* Common risk factors for gonorrhoea are: previous N. gonorrhoeae infection; known contact of gonorrhoea; presence of purulent urethral discharge, men who have sex with men and black ethnicity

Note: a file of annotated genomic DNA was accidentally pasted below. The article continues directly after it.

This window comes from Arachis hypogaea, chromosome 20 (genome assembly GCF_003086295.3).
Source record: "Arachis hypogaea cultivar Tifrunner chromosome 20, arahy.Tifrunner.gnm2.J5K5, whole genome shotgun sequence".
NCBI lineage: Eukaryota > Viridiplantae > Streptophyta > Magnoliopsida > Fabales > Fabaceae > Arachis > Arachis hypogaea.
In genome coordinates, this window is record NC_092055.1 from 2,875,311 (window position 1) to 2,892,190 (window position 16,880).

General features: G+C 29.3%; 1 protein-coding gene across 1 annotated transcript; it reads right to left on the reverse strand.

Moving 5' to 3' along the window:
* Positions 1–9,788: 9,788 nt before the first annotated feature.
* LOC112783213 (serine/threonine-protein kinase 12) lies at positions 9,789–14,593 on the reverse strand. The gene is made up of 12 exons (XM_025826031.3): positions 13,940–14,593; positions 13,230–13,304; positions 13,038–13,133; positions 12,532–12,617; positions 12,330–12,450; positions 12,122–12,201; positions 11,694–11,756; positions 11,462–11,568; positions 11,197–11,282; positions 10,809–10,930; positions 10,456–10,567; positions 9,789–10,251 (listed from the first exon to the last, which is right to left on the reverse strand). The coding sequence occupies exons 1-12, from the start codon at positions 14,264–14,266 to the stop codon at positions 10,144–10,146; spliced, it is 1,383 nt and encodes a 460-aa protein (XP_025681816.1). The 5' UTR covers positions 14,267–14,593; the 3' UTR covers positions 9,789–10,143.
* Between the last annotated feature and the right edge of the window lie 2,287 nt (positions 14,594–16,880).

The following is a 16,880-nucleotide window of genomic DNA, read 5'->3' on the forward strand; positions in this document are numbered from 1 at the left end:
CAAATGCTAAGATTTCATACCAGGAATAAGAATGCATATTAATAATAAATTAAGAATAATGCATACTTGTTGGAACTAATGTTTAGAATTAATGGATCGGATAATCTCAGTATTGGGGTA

Doxycycline 100mg by mouth twice daily for 10-14 days [3, 12] (III, B) or Ofloxacin 200mg by mouth twice daily for 14 days [7, 52-53] (Iib, B) For epididymo-orchitis most probably due to enteric organisms: Ofloxacin 200mg by mouth twice daily for 14 days [7, 52-53] (Iib, B) or Ciprofloxacin 500mg by mouth twice daily for 10 days [54] (Ib, A) Corticosteroids have been used in the treatment of acute epididymo-orchitis but have not been shown to be of benefit [55, 56] (Iib, B) In those with severe epididymo-orchitis or features suggestive of bacteraemia inpatient management of fluid and electrolyte balance is required. Intravenous broadspectrum therapy directed towards coliforms and Pseudomonas aeruginosa should be considered cefuroxime 1.5g tds +/- gentamicin for 3-5 days until fever subsides and in those with severe allergy to penicillin ciprofloxacin 500mg bd [33, 57, 58]. Allergy For epididymo-orchitis of all causes where the patient is allergic to cephalosporins and/or tetracyclines: Ofloxacin 200mg by mouth twice daily for 14 days [7, 52-53] (Iib, B) Sexual partners Partner notification and treatment is recommended for all patients with epididymoorchitis secondary to gonorrhoea, chlamydia and NGU or of indeterminate aetiology and subsequent MSU negative [2]. Please refer to appropriate sections of these guidelines for approach to partner notification. All partners should be treated epidemiologically [IV B]. This will prevent illness and complications in the contact and will also prevent reinfection of the index patient [59]. Follow-up If there is no improvement in the patient's condition after 3 days, the diagnosis should be reassessed and therapy re-evaluated. Further follow-up is recommended at 2 weeks to assess compliance with treatment, partner notification and improvement of symptoms. The swelling and tenderness can persist after antimicrobial therapy is completed but should be significantly improved. Where there is little improvement further investigations such as an ultrasound scan or surgical assessment should be considered. Differential diagnoses to consider in these circumstances include testicular ischaemia/infarction [42, 43], testicular/epididymal tumour [33], alternative infectious aetiologies such as tuberculosis, mumps or rarer infective/non-infective causes [32] or progression to an abscess [42, 43].